Book News: Anger Over 'Superman' Author Who Condemns Homosexuality
The daily lowdown on books, publishing, and the occasional author behaving badly.
- DC Comics has tapped Orson Scott Card, the Ender's Game author who has said homosexuality is "deviant behavior," to write for its new, digital-first Superman. That has sparked outrage among fans. Card also suggested in a 2004 essay that if same-sex marriage is legalized, "our civilization will collapse or fade away."
- Eric Carle, the author of The Very Hungry Caterpillar, is coming out with a new book this fall.
- A school in Brooklyn will be named after Where the Wild Things Are author Maurice Sendak.
- "The only items there truly unfamiliar to me were two wire racks full of paperbacks, their covers each backlit with the golden glow of God's everlasting presence and bucolic perfection: wheat fields, corn fields, rivers and barns beneath cerulean or honey skies. A plain-clothed woman in some state of muted emotional duress gazed into the middle distance beneath her white bonnet. I spun through the racks, elated, repulsed. Could there be anything better, or worse, than Amish romance novels?" — Rachel Yoder, on Amish romance novels.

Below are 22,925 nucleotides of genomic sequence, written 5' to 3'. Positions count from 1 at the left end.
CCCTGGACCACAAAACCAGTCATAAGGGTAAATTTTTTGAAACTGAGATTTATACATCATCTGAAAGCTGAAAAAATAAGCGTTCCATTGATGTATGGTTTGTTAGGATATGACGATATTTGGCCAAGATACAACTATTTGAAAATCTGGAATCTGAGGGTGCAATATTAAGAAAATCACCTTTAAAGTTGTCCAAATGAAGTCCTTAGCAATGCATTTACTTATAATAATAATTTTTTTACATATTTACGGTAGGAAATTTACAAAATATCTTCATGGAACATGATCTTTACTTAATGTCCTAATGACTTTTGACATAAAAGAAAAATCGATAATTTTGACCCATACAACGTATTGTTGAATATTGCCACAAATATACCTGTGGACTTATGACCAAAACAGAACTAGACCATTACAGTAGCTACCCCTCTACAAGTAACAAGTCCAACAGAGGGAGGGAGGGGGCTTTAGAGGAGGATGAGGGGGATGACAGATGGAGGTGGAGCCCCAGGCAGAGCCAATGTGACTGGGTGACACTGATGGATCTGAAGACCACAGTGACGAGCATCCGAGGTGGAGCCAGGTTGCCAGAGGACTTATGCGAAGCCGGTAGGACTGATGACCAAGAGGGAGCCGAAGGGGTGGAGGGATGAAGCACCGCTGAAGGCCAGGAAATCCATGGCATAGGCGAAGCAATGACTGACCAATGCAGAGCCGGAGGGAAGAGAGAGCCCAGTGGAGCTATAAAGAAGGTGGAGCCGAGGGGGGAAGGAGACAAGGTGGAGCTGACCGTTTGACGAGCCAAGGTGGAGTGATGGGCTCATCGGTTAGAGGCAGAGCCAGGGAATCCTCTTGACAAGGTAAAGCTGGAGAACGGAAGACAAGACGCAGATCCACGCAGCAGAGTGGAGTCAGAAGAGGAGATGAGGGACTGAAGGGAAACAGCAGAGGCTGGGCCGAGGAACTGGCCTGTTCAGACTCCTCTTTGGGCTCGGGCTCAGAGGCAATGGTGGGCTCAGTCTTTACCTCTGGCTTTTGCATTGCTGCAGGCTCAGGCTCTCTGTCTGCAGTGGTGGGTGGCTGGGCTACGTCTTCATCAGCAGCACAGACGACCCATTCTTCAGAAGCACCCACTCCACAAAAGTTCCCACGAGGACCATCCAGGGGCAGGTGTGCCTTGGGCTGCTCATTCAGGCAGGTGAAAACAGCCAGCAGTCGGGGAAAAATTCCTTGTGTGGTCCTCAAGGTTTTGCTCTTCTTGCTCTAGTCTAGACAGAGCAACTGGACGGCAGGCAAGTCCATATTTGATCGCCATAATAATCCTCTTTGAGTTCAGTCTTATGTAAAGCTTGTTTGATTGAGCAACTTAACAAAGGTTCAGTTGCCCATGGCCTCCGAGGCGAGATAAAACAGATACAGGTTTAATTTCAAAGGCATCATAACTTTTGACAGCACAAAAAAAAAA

- Minneapolis Mayor R.T. Rybak makes emergency parking announcements with poetry: "Since this is the week/To say je t'aime/Move her car off the even side/By 8 a.m./(Plowing on even side starts at 8 am)."
- Morning Edition's Renee Montagne interviews John Borling, an Air Force fighter pilot and prisoner of war in Vietnam who spent more than six years in a North Vietnamese prison composing poetry without paper or pencils. He says the resulting book of poetry is a testament to "power of the unwritten word."
Copyright 2013 NPR. To see more, visit http://www.npr.org/.